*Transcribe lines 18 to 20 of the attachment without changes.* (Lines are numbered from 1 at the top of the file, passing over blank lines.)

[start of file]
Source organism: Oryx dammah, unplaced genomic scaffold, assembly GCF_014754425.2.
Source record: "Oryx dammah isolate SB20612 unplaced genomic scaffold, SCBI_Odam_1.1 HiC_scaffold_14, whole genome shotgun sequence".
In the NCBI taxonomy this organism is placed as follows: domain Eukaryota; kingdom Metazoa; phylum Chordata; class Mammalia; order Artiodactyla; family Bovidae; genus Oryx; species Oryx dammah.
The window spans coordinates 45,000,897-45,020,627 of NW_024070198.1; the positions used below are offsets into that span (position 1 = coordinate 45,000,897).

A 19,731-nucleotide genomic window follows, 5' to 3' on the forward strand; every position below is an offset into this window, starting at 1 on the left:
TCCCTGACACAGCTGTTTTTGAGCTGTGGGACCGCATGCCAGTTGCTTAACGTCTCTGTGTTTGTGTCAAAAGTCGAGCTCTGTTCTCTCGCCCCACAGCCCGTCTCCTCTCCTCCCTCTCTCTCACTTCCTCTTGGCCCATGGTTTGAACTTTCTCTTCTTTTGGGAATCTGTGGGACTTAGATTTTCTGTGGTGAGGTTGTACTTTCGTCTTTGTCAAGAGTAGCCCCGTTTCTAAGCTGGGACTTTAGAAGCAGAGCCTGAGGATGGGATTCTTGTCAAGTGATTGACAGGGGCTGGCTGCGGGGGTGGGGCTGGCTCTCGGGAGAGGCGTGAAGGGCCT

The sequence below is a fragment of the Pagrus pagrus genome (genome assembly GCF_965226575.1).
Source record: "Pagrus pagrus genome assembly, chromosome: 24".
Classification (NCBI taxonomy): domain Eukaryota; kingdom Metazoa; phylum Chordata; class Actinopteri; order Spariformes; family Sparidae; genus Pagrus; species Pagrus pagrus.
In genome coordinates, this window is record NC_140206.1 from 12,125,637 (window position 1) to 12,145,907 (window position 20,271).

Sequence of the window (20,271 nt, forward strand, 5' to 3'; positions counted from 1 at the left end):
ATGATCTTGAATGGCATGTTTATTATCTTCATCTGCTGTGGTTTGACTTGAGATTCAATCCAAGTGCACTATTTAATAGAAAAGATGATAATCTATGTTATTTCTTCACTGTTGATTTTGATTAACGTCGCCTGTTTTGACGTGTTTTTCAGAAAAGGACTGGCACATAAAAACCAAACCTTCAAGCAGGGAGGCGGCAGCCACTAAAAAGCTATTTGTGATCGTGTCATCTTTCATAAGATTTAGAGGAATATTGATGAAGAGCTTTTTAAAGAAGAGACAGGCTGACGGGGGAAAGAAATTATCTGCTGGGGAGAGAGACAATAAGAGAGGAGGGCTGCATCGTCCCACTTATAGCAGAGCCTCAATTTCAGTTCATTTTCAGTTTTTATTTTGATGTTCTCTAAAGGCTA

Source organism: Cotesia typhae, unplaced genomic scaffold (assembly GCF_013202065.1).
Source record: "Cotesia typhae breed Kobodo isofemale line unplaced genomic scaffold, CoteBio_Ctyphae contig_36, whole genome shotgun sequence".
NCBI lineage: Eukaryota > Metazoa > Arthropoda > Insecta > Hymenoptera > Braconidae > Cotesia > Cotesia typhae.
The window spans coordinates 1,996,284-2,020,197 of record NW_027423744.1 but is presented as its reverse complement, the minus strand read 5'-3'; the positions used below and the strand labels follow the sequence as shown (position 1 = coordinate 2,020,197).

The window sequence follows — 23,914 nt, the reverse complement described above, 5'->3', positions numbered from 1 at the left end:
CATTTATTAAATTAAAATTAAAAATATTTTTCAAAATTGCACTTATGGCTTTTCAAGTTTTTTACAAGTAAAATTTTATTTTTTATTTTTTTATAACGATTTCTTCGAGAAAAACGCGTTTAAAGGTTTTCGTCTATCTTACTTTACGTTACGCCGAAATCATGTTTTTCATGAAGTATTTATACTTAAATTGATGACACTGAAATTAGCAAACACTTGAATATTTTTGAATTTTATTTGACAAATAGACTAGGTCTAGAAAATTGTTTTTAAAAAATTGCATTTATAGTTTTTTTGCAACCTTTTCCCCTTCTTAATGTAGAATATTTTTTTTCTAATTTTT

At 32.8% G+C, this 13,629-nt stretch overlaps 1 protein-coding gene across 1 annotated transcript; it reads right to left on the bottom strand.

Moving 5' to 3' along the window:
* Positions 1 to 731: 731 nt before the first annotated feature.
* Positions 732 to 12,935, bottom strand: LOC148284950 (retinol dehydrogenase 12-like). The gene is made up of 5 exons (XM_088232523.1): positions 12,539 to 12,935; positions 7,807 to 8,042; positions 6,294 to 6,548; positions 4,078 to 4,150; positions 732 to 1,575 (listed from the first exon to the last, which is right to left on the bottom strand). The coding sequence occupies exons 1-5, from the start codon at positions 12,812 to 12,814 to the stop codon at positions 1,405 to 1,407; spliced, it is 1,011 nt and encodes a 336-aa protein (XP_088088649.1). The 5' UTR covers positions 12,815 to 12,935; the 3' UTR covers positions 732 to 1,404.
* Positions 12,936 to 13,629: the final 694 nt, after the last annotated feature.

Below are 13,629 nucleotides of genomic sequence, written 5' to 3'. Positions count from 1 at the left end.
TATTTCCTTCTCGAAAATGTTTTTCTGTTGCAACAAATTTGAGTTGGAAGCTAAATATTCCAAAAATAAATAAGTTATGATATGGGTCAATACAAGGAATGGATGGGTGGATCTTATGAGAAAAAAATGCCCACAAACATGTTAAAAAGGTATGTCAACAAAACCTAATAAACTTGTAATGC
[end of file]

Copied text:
CATTTATTAAATTAAAATTAAAAATATTTTTCAAAATTGCACTTATGGCTTTTCAAGTTTTTTACAAGTAAAATTTTATTTTTTATTTTTTTATAACGATTTCTTCGAGAAAAACGCGTTTAAAGGTTTTCGTCTATCTTACTTTACGTTACGCCGAAATCATGTTTTTCATGAAGTATTTATACTTAAATTGATGACACTGAAATTAGCAAACACTTGAATATTTTTGAATTTTATTTGACAAATAGACTAGGTCTAGAAAATTGTTTTTAAAAAATTGCATTTATAGTTTTTTTGCAACCTTTTCCCCTTCTTAATGTAGAATATTTTTTTTCTAATTTTT

At 32.8% G+C, this 13,629-nt stretch overlaps 1 protein-coding gene across 1 annotated transcript; it reads right to left on the bottom strand.

Moving 5' to 3' along the window: